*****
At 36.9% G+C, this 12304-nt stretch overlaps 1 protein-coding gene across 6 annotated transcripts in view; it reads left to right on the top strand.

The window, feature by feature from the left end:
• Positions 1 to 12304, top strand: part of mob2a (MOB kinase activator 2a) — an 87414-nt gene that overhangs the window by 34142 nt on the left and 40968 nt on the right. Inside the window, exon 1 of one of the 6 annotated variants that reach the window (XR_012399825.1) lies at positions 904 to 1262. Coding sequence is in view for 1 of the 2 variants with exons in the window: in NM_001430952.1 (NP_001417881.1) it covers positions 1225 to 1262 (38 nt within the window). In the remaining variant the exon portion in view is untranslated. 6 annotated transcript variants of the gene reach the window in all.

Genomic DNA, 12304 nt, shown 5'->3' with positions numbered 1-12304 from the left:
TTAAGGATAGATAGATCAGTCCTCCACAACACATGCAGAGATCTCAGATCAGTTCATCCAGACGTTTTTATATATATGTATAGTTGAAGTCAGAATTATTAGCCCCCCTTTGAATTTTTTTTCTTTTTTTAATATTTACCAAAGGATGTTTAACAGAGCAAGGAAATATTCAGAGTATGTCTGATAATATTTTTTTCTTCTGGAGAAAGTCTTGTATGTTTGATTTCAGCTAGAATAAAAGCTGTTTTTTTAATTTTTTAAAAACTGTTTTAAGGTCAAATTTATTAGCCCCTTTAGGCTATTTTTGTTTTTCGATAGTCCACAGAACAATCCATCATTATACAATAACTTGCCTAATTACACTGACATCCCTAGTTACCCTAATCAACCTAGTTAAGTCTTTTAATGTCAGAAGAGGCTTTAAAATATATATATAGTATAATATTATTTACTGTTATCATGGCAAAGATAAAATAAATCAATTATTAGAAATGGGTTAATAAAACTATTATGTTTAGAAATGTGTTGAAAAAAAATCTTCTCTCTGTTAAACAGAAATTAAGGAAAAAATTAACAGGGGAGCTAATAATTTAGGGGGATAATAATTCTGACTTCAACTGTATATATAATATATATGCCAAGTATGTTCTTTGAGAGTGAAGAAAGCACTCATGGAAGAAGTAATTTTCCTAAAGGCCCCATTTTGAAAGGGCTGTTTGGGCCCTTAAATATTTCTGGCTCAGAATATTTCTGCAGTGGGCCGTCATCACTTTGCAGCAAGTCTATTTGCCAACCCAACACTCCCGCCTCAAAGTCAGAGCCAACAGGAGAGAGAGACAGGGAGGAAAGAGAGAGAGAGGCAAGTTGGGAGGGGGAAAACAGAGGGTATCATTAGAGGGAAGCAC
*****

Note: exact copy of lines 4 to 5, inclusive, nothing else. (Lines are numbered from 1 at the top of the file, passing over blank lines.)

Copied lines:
Genomic DNA, 12304 nt, shown 5'->3' with positions numbered 1-12304 from the left:
TTAAGGATAGATAGATCAGTCCTCCACAACACATGCAGAGATCTCAGATCAGTTCATCCAGACGTTTTTATATATATGTATAGTTGAAGTCAGAATTATTAGCCCCCCTTTGAATTTTTTTTCTTTTTTTAATATTTACCAAAGGATGTTTAACAGAGCAAGGAAATATTCAGAGTATGTCTGATAATATTTTTTTCTTCTGGAGAAAGTCTTGTATGTTTGATTTCAGCTAGAATAAAAGCTGTTTTTTTAATTTTTTAAAAACTGTTTTAAGGTCAAATTTATTAGCCCCTTTAGGCTATTTTTGTTTTTCGATAGTCCACAGAACAATCCATCATTATACAATAACTTGCCTAATTACACTGACATCCCTAGTTACCCTAATCAACCTAGTTAAGTCTTTTAATGTCAGAAGAGGCTTTAAAATATATATATAGTATAATATTATTTACTGTTATCATGGCAAAGATAAAATAAATCAATTATTAGAAATGGGTTAATAAAACTATTATGTTTAGAAATGTGTTGAAAAAAAATCTTCTCTCTGTTAAACAGAAATTAAGGAAAAAATTAACAGGGGAGCTAATAATTTAGGGGGATAATAATTCTGACTTCAACTGTATATATAATATATATGCCAAGTATGTTCTTTGAGAGTGAAGAAAGCACTCATGGAAGAAGTAATTTTCCTAAAGGCCCCATTTTGAAAGGGCTGTTTGGGCCCTTAAATATTTCTGGCTCAGAATATTTCTGCAGTGGGCCGTCATCACTTTGCAGCAAGTCTATTTGCCAACCCAACACTCCCGCCTCAAAGTCAGAGCCAACAGGAGAGAGAGACAGGGAGGAAAGAGAGAGAGAGGCAAGTTGGGAGGGGGAAAACAGAGGGTATCATTAGAGGGAAGCAC